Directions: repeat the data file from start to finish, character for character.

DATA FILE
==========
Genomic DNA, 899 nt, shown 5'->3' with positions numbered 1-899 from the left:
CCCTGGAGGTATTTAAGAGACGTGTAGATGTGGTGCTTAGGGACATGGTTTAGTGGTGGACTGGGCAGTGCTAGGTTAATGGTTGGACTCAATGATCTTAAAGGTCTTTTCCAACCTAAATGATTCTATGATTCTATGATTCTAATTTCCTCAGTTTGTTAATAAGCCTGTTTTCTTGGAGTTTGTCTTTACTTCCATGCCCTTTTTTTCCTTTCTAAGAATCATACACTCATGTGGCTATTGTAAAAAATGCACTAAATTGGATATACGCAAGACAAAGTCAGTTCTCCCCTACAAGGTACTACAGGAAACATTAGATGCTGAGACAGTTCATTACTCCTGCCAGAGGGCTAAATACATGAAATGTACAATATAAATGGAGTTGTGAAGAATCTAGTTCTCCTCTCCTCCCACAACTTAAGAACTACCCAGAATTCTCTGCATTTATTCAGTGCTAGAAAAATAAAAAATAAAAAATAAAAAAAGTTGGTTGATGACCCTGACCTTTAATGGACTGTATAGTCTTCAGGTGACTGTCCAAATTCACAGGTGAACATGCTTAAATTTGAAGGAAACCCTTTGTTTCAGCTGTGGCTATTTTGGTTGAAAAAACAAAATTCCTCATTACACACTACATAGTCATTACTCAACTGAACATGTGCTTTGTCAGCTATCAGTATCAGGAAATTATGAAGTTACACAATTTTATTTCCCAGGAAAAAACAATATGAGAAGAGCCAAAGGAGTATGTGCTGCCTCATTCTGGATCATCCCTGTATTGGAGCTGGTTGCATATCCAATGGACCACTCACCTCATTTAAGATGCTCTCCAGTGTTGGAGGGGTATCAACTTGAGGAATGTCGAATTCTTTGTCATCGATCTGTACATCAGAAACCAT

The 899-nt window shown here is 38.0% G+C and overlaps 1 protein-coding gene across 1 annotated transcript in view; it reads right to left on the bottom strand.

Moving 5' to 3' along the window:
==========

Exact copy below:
Genomic DNA, 899 nt, shown 5'->3' with positions numbered 1-899 from the left:
CCCTGGAGGTATTTAAGAGACGTGTAGATGTGGTGCTTAGGGACATGGTTTAGTGGTGGACTGGGCAGTGCTAGGTTAATGGTTGGACTCAATGATCTTAAAGGTCTTTTCCAACCTAAATGATTCTATGATTCTATGATTCTAATTTCCTCAGTTTGTTAATAAGCCTGTTTTCTTGGAGTTTGTCTTTACTTCCATGCCCTTTTTTTCCTTTCTAAGAATCATACACTCATGTGGCTATTGTAAAAAATGCACTAAATTGGATATACGCAAGACAAAGTCAGTTCTCCCCTACAAGGTACTACAGGAAACATTAGATGCTGAGACAGTTCATTACTCCTGCCAGAGGGCTAAATACATGAAATGTACAATATAAATGGAGTTGTGAAGAATCTAGTTCTCCTCTCCTCCCACAACTTAAGAACTACCCAGAATTCTCTGCATTTATTCAGTGCTAGAAAAATAAAAAATAAAAAATAAAAAAAGTTGGTTGATGACCCTGACCTTTAATGGACTGTATAGTCTTCAGGTGACTGTCCAAATTCACAGGTGAACATGCTTAAATTTGAAGGAAACCCTTTGTTTCAGCTGTGGCTATTTTGGTTGAAAAAACAAAATTCCTCATTACACACTACATAGTCATTACTCAACTGAACATGTGCTTTGTCAGCTATCAGTATCAGGAAATTATGAAGTTACACAATTTTATTTCCCAGGAAAAAACAATATGAGAAGAGCCAAAGGAGTATGTGCTGCCTCATTCTGGATCATCCCTGTATTGGAGCTGGTTGCATATCCAATGGACCACTCACCTCATTTAAGATGCTCTCCAGTGTTGGAGGGGTATCAACTTGAGGAATGTCGAATTCTTTGTCATCGATCTGTACATCAGAAACCAT

The 899-nt window shown here is 38.0% G+C and overlaps 1 protein-coding gene across 1 annotated transcript in view; it reads right to left on the bottom strand.

Moving 5' to 3' along the window: